Staying in touch with our clients and customers


If you have a good relationship with your customers they just keep coming back

If you have a good relationship with your customers they just keep coming back

One way and another, this past year or so my family and I have seen a lot of doctors and nurses. On the whole we have been dealt with very well, but sometimes we have had to take the initiative in asking for help. That has been rather frustrating because we would all rather have our affairs managed by professionals rather than have to manage those professionals to have them provide their services to us.

If we are regular clients we expect our professional and many other service providers to be proactive and stay in touch, so that we do not have to ask. Not always, of course. For most people, a lawyer will be reactive because we go to her for help when we need it. That is the same as the local dry cleaner. If a suit needs cleaning we take it in. That’s it.

However, if we are accountants or opticians or dentists or business advisers, at the very least we need to check in with our clients regularly to see how they are doing and to remind them if they need to take action on something. I think we should make a point of speaking to them regularly. In other words, we need to maintain the relationship. Our clients and customers are our livelihood and they are people too, who like to feel wanted.

For other service providers it is worth making the effort to stay in touch with their customers. I appreciate even a Christmas card from the local curry house but I do not recommend just sending round-robin emails as a way of maintaining a relationship. Newsletters are useful but are no substitute for the personal touch.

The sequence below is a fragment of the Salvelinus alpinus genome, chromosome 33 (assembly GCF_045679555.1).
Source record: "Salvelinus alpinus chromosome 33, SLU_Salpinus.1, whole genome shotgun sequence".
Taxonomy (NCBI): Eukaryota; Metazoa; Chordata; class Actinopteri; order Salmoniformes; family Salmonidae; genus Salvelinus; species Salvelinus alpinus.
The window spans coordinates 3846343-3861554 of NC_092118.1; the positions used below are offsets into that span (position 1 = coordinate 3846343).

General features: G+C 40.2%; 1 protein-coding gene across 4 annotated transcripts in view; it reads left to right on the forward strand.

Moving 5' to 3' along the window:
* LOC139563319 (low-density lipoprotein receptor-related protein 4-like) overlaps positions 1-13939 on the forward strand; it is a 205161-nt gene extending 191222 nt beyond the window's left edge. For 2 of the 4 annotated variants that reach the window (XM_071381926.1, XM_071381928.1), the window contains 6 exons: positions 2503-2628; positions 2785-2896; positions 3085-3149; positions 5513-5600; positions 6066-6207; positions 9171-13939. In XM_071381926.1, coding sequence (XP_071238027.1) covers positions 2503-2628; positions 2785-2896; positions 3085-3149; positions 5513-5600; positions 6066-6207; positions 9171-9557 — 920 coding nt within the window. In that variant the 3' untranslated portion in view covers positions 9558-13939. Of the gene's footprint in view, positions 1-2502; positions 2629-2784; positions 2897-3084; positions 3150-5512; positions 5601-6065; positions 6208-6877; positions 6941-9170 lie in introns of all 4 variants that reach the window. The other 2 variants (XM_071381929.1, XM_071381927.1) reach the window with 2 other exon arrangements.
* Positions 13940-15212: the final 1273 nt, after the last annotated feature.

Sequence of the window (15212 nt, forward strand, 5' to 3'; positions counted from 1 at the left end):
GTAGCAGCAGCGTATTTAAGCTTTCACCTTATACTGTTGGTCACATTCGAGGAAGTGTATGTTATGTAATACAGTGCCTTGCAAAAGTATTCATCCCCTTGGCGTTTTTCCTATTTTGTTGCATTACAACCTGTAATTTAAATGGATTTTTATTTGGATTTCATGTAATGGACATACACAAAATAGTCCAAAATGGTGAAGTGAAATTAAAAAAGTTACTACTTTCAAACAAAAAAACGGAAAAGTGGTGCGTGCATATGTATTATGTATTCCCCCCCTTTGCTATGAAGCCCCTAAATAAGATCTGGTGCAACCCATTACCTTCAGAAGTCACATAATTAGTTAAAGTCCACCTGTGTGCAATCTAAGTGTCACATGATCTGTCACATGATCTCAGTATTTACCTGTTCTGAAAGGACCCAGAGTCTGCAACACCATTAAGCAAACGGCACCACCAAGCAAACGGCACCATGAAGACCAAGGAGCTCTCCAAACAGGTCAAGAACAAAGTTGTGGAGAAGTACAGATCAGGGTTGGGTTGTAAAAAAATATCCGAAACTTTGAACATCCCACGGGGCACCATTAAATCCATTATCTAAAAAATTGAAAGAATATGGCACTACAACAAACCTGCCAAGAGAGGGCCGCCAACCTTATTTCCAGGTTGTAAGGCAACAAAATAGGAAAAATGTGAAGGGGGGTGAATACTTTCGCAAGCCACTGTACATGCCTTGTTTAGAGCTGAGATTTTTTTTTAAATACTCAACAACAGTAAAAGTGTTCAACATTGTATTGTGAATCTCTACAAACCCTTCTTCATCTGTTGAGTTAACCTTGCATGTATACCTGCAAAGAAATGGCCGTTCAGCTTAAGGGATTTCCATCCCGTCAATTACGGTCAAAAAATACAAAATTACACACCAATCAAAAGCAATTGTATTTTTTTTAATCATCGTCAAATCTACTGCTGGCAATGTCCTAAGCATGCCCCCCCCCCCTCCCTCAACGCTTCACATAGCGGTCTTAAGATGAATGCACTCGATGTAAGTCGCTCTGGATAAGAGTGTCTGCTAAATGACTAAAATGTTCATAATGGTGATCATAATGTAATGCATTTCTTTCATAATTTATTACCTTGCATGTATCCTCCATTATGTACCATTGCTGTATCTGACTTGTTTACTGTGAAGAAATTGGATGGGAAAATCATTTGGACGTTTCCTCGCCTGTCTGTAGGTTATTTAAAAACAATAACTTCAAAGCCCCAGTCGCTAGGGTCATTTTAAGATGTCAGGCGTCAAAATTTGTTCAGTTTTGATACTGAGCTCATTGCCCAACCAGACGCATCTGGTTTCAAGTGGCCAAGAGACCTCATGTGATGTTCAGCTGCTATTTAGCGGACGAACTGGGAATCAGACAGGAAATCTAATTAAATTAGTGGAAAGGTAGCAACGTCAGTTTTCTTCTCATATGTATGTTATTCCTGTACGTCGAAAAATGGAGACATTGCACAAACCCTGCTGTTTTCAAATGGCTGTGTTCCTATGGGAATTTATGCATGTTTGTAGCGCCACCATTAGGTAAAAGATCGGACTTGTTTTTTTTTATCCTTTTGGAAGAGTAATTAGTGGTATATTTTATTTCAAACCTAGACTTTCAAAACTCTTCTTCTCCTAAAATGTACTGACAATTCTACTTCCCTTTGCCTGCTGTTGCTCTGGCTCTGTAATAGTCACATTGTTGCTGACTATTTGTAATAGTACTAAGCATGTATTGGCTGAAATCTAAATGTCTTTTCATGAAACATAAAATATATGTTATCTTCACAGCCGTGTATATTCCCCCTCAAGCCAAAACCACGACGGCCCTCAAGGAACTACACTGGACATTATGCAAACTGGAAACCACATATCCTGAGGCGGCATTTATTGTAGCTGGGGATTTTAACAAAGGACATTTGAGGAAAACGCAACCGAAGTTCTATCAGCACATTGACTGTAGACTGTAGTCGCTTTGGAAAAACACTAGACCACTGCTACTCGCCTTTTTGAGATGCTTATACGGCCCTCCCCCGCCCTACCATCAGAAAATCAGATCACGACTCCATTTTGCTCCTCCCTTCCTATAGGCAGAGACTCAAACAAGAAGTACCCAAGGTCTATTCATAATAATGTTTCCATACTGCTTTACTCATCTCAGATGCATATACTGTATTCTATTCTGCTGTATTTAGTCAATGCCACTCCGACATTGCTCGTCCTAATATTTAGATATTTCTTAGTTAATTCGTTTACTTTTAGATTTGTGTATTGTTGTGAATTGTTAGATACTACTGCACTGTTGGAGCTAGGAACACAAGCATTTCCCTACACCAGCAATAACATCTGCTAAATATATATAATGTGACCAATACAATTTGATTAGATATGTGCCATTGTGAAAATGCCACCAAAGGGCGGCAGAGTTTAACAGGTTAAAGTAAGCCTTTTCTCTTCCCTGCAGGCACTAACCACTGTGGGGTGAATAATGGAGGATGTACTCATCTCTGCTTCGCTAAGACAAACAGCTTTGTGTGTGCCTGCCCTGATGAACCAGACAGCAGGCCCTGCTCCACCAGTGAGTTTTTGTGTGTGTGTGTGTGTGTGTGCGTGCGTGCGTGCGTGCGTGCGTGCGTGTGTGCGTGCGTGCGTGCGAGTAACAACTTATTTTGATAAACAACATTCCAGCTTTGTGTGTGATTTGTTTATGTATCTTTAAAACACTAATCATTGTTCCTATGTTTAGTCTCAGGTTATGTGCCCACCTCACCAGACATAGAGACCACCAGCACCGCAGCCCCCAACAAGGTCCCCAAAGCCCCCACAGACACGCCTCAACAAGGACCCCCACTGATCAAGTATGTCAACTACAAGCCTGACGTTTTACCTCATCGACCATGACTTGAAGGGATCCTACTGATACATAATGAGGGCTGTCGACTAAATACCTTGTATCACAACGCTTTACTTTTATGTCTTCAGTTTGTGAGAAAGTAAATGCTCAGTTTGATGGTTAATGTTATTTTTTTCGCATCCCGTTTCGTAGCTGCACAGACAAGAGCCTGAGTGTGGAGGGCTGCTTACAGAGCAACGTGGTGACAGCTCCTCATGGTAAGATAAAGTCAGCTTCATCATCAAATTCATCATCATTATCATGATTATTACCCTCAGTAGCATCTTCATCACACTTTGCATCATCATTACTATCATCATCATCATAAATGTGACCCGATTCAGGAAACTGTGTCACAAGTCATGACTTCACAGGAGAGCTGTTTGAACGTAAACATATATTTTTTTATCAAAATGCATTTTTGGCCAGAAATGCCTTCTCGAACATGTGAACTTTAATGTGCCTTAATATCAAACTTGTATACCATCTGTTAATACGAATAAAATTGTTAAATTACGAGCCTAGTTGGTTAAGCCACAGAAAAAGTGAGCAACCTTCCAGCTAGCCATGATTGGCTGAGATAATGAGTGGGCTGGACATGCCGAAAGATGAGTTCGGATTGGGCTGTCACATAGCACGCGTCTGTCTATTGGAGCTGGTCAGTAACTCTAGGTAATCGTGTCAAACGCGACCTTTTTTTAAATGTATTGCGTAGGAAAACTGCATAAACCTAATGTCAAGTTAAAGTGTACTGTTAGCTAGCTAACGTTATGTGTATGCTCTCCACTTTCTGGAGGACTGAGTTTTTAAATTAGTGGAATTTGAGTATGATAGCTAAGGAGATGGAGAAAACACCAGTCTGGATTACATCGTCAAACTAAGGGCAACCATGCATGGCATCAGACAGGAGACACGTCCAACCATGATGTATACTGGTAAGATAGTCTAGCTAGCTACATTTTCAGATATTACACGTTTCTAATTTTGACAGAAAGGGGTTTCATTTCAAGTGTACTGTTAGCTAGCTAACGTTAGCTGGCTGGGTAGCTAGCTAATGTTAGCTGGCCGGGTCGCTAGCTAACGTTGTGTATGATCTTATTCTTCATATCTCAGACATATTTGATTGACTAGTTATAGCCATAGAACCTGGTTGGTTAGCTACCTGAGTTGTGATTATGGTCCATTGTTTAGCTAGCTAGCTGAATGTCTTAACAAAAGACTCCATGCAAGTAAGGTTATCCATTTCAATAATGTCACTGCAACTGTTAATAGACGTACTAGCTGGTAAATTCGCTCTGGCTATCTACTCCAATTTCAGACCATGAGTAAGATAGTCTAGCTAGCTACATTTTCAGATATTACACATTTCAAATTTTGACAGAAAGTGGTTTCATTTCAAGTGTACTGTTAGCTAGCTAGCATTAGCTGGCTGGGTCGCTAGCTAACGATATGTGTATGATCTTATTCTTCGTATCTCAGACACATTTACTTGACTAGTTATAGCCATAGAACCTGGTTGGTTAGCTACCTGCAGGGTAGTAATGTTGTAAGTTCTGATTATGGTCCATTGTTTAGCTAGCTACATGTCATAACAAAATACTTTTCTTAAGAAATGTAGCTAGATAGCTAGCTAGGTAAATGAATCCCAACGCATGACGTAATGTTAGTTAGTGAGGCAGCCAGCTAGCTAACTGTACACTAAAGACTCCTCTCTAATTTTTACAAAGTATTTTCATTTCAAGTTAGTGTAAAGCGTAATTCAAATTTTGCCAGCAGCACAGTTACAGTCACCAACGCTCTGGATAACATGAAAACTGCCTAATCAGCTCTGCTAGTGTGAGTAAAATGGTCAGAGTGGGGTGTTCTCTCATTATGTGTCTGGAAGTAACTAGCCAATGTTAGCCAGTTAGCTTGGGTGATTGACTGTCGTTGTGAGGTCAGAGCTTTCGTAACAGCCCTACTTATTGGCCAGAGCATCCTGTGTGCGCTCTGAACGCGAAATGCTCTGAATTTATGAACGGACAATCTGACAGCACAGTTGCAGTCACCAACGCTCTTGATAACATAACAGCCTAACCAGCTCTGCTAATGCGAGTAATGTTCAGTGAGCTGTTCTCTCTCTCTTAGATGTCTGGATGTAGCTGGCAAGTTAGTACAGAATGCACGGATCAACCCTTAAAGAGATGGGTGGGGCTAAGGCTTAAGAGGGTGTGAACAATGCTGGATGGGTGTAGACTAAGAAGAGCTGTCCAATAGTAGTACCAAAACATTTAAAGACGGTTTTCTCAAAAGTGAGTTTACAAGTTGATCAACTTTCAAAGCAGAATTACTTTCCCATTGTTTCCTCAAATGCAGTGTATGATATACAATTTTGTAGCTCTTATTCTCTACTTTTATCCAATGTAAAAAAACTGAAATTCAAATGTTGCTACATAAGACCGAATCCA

In the same way that I would like our local doctors’ practice to invite us in for the regular health checks we are supposed to have but do not, surely we should all think regularly about all our clients’ needs and speak to them, whether visiting or on the phone?

Is not just being reactive a serious failing for so many in business? Are you proactive? How often to you call your clients or customers?

Just trying to keep my customers satisfied

Jetty & lifeboat ramp, St. Catherine's Bay, Jersey

Jetty & lifeboat ramp, St. Catherine’s Bay, Jersey

Paul Simon wrote a song with the title of this post. You and I know that if our customers are not satisfied they will take their business elsewhere, so it is important that we keep them happy.

Do our employees, and all those who work for us follow that ethos? One bad experience of a rude and unpleasant worker can send away future buyers of our products and services, and they will never return.

Recently my wife and I were accompanying my elderly parents on a short flight from our local airport to Jersey, which up to now I had thought was excellent. My father is ninety-one, and a sharp cookie, still very on the ball and knowledgeable, but he is not able to walk far without assistance, and he is rather deaf. While going through security on our outbound flight, my Dad rang the bell, which turned out to be because he had some keys in his back pocket. That is an easy mistake to make. I once turned up at an airport with a pair of kitchen scissors in my pocket I had used to open a bag of cat litter for our cat sitter on the way out of the door.

Anyway, I had passed security by the time my Dad rang the bell, and I could see he was left standing and rather confused, because he could not heat what the male security person had said to him. Dad looked very uncomfortable because his walking stick had been taken from him to be X-rayed. After a minute I could see he was unsteady and frankly bewildered and lost, so I walked back to him and asked if he was OK, and whether I could help.